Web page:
For the right price, a DVD from last season will exist PL!

GMman – Elm isn’t too common around here either, but I stumbled into this stuff at $1.50 BF the first place I looked. Elm is an interesting and ornery beast though. It’s beautiful and unique, but it is not the easiest stuff I’ve worked with. It’s stringy, prone to fuzzing & tear out even with good cutters, prone to easy burning, prone to warping and twisting, splits easily, and even dents easily, but it is very strong, and you’ll be rewarded for your effort in the end with some spectacular grain patterns.

If you ever do work with it, let it acclimate well in your shop, and dimension oversized. Let it sit another day or two, and then redimension to final size….seems to help with the movement a lot.

-- Happiness is like wetting your pants...everyone can see it, but only you can feel the warmth....

View Dan'um Style's profile

Dan'um Style

13270 posts in 2738 days


#9 posted 08-10-2009 03:55 AM

I also remember elm splinters easily and are very sharp. Stings … still remember the sting.

-- keeping myself entertained ... Humor and fun lubricate the brain

View TopamaxSurvivor's profile

TopamaxSurvivor

15090 posts in 2431 days


#10 posted 08-10-2009 04:05 AM

Sounds like elm does everything but what you want it to do?? Looks like a very good job of taming the wild beast!! Too bad there isn’t more of it around.

-- "some old things are lovely, warm still with life ... of the forgotten men who made them." - D.H. Lawrence

View a1Jim's profile

a1Jim

112943 posts in 2332 days


#11 posted 08-10-2009 04:51 AM

Hey Scott
This is a great Towel chest wonderful design and great finish very fantastic build. I really like this chest.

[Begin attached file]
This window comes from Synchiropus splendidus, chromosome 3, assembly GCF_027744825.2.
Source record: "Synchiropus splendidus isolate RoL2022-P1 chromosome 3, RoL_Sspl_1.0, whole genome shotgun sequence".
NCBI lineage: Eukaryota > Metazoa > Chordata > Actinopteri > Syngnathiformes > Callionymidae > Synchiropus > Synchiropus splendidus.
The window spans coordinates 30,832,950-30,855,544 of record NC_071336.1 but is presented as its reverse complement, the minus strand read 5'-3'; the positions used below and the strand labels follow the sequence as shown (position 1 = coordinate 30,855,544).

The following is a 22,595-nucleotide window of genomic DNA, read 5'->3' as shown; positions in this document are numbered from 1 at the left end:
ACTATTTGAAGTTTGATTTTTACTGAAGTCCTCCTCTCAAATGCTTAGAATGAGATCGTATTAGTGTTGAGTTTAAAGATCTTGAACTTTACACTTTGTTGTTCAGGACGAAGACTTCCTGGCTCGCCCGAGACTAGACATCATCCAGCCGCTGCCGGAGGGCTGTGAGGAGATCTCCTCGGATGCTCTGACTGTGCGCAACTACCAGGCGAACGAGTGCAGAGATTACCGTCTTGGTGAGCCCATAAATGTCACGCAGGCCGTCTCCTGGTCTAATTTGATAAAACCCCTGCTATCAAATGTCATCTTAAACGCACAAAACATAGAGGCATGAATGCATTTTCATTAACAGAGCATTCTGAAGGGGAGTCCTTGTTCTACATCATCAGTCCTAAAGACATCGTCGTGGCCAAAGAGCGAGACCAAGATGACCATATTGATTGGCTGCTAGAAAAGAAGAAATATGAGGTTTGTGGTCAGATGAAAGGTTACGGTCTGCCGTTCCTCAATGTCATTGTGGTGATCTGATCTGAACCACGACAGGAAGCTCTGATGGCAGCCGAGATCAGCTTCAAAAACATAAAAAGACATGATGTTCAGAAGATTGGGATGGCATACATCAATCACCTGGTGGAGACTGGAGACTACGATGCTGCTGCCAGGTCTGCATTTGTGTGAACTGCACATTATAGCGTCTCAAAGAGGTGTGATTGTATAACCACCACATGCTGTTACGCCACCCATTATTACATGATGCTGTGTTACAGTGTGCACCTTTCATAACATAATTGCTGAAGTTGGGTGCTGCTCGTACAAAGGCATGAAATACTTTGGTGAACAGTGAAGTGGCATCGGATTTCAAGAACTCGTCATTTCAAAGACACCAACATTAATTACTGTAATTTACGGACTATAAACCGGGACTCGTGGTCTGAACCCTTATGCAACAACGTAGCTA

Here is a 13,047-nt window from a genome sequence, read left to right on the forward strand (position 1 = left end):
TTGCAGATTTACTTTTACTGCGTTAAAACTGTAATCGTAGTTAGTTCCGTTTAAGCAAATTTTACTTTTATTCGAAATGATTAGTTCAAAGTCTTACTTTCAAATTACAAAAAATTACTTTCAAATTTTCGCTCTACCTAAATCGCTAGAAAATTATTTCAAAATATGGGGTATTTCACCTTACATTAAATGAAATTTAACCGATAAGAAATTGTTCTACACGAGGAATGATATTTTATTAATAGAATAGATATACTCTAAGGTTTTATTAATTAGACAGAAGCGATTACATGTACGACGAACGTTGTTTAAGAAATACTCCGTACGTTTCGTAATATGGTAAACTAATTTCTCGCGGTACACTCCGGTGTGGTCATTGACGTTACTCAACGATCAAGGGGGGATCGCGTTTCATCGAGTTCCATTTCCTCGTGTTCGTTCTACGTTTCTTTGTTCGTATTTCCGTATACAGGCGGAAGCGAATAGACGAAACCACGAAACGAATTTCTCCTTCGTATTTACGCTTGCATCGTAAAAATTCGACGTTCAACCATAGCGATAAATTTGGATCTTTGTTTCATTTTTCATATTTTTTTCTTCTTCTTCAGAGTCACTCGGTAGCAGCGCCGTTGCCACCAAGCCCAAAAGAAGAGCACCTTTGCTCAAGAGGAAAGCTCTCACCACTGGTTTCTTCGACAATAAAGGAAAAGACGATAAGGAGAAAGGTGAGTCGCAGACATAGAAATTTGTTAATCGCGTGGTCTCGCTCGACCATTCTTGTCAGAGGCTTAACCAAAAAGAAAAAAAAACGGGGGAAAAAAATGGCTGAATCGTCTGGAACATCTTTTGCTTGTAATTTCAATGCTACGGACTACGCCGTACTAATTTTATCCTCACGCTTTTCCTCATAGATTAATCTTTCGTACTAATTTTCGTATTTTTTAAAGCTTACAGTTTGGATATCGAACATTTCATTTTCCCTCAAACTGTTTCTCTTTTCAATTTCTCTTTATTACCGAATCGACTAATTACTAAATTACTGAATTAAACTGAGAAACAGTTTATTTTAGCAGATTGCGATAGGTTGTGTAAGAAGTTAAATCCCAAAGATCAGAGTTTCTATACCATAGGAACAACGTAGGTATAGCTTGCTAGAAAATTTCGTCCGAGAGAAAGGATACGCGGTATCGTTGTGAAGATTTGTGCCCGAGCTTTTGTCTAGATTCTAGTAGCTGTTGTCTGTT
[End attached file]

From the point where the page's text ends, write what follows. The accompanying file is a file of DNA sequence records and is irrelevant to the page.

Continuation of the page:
-- http://artisticwoodstudio.com Custom furniture

View knotscott's profile

knotscott

5610 posts in 2130 days


#12 posted 08-10-2009 02:23 PM

Dan said: ”I also remember elm splinters easily and are very sharp. Stings … still remember the sting.”

Most of these pieces were cut last year, but now that you mention it, I do remember getting slivers and lots of scratches from the sharp ends. What looks to be minor “fuzz” that breaks off when you rub it acts more like a serrated knife! I’ve learned to reach for the chisels instead of using my bare hands!

Thanks again for the comments everyone.

-- Happiness is like wetting your pants...everyone can see it, but only you can feel the warmth....

View Douglas Krueger's profile

Douglas Krueger

396 posts in 2478 days


#13 posted 08-10-2009 06:19 PM

Dan,

A one of a kind, like what you did with the upper stiles, gives the piece a completely different look and the elm grain is wonderful.

Your detailed and descriptive list of elm ‘workability’ made me smile as it could fit a few people I know.

-- I can so I wood but why are my learning curves always circles

View ND2ELK's profile

ND2ELK

13495 posts in 2529 days


#14 posted 08-11-2009 05:52 AM

Nice looking cabinet. You did a beautiful job on this piece. Thanks for posting.

God Bless
tom

-- Mc Bridge Cabinets, Iowa

View woodbutcher's profile

woodbutcher

592 posts in 2921 days


#15 posted 08-11-2009 06:11 AM

knotscott,
Congratulations on a beautiful project and build. As was previously stated the wood grain is spectacular, and your finish is just superb. Your design is very appealing as well. If your project season only allows one piece, this one was worth the time! I hope you can sneak in maybe one more before the season ends.

Sincerely,
Ken McGinnis

-- woodbutcher north carolina